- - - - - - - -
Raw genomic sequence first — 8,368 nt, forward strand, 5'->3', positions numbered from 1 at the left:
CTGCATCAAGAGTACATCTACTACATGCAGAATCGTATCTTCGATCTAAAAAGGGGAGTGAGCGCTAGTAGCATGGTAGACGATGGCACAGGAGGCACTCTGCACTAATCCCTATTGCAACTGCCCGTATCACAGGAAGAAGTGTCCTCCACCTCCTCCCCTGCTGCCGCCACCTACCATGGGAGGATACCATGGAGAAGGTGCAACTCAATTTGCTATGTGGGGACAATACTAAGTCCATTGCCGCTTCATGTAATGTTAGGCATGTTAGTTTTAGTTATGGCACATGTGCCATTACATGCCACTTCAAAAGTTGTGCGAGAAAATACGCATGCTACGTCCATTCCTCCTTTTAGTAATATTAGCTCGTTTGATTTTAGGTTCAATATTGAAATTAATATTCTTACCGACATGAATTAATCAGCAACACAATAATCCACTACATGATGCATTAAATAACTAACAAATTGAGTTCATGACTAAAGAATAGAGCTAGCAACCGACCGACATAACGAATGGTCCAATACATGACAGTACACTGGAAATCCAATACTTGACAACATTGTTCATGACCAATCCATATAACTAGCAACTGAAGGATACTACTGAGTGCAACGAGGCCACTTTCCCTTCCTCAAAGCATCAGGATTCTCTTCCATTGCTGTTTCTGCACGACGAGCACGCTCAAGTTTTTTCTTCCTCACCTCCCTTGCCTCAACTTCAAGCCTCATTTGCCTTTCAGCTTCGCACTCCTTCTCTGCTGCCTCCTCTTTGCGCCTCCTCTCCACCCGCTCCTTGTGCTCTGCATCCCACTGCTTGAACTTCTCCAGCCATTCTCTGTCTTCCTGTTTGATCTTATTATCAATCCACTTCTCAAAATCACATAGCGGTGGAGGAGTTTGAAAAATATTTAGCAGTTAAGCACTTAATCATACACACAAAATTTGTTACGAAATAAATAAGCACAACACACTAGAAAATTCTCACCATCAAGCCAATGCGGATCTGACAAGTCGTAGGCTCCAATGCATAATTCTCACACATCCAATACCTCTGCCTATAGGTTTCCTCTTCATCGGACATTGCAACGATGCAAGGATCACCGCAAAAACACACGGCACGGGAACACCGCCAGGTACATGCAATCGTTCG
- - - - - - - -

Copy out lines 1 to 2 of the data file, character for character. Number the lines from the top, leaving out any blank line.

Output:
Raw genomic sequence first — 8,368 nt, forward strand, 5'->3', positions numbered from 1 at the left:
CTGCATCAAGAGTACATCTACTACATGCAGAATCGTATCTTCGATCTAAAAAGGGGAGTGAGCGCTAGTAGCATGGTAGACGATGGCACAGGAGGCACTCTGCACTAATCCCTATTGCAACTGCCCGTATCACAGGAAGAAGTGTCCTCCACCTCCTCCCCTGCTGCCGCCACCTACCATGGGAGGATACCATGGAGAAGGTGCAACTCAATTTGCTATGTGGGGACAATACTAAGTCCATTGCCGCTTCATGTAATGTTAGGCATGTTAGTTTTAGTTATGGCACATGTGCCATTACATGCCACTTCAAAAGTTGTGCGAGAAAATACGCATGCTACGTCCATTCCTCCTTTTAGTAATATTAGCTCGTTTGATTTTAGGTTCAATATTGAAATTAATATTCTTACCGACATGAATTAATCAGCAACACAATAATCCACTACATGATGCATTAAATAACTAACAAATTGAGTTCATGACTAAAGAATAGAGCTAGCAACCGACCGACATAACGAATGGTCCAATACATGACAGTACACTGGAAATCCAATACTTGACAACATTGTTCATGACCAATCCATATAACTAGCAACTGAAGGATACTACTGAGTGCAACGAGGCCACTTTCCCTTCCTCAAAGCATCAGGATTCTCTTCCATTGCTGTTTCTGCACGACGAGCACGCTCAAGTTTTTTCTTCCTCACCTCCCTTGCCTCAACTTCAAGCCTCATTTGCCTTTCAGCTTCGCACTCCTTCTCTGCTGCCTCCTCTTTGCGCCTCCTCTCCACCCGCTCCTTGTGCTCTGCATCCCACTGCTTGAACTTCTCCAGCCATTCTCTGTCTTCCTGTTTGATCTTATTATCAATCCACTTCTCAAAATCACATAGCGGTGGAGGAGTTTGAAAAATATTTAGCAGTTAAGCACTTAATCATACACACAAAATTTGTTACGAAATAAATAAGCACAACACACTAGAAAATTCTCACCATCAAGCCAATGCGGATCTGACAAGTCGTAGGCTCCAATGCATAATTCTCACACATCCAATACCTCTGCCTATAGGTTTCCTCTTCATCGGACATTGCAACGATGCAAGGATCACCGCAAAAACACACGGCACGGGAACACCGCCAGGTACATGCAATCGTTCG